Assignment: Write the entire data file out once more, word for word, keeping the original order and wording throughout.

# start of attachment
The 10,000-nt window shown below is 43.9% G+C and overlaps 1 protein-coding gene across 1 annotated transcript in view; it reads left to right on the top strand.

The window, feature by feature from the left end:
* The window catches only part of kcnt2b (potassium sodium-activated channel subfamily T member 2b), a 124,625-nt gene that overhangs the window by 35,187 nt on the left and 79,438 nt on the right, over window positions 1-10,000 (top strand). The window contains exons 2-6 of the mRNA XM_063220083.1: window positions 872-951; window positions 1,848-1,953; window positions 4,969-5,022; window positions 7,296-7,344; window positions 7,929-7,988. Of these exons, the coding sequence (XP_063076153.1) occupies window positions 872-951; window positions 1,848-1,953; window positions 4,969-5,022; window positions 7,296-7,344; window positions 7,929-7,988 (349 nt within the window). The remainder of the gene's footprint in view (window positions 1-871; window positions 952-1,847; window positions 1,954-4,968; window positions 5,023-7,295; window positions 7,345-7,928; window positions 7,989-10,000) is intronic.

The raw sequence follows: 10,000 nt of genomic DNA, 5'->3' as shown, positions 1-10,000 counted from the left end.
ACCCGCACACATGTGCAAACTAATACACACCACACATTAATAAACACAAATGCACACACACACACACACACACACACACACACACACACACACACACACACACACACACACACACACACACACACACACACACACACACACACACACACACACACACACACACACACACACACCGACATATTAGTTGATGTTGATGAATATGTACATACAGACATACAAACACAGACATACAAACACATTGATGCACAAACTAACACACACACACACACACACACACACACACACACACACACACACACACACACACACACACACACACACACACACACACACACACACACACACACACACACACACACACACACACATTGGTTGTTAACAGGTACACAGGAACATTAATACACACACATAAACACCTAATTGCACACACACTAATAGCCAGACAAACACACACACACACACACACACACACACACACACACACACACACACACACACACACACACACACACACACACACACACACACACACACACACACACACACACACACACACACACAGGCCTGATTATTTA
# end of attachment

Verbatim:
The 10,000-nt window shown below is 43.9% G+C and overlaps 1 protein-coding gene across 1 annotated transcript in view; it reads left to right on the top strand.

The window, feature by feature from the left end:
* The window catches only part of kcnt2b (potassium sodium-activated channel subfamily T member 2b), a 124,625-nt gene that overhangs the window by 35,187 nt on the left and 79,438 nt on the right, over window positions 1-10,000 (top strand). The window contains exons 2-6 of the mRNA XM_063220083.1: window positions 872-951; window positions 1,848-1,953; window positions 4,969-5,022; window positions 7,296-7,344; window positions 7,929-7,988. Of these exons, the coding sequence (XP_063076153.1) occupies window positions 872-951; window positions 1,848-1,953; window positions 4,969-5,022; window positions 7,296-7,344; window positions 7,929-7,988 (349 nt within the window). The remainder of the gene's footprint in view (window positions 1-871; window positions 952-1,847; window positions 1,954-4,968; window positions 5,023-7,295; window positions 7,345-7,928; window positions 7,989-10,000) is intronic.

The raw sequence follows: 10,000 nt of genomic DNA, 5'->3' as shown, positions 1-10,000 counted from the left end.
ACCCGCACACATGTGCAAACTAATACACACCACACATTAATAAACACAAATGCACACACACACACACACACACACACACACACACACACACACACACACACACACACACACACACACACACACACACACACACACACACACACACACACACACACACACACACACACACACACCGACATATTAGTTGATGTTGATGAATATGTACATACAGACATACAAACACAGACATACAAACACATTGATGCACAAACTAACACACACACACACACACACACACACACACACACACACACACACACACACACACACACACACACACACACACACACACACACACACACACACACACACACACACACACACACACATTGGTTGTTAACAGGTACACAGGAACATTAATACACACACATAAACACCTAATTGCACACACACTAATAGCCAGACAAACACACACACACACACACACACACACACACACACACACACACACACACACACACACACACACACACACACACACACACACACACACACACACACACACACACACACACACACACAGGCCTGATTATTTA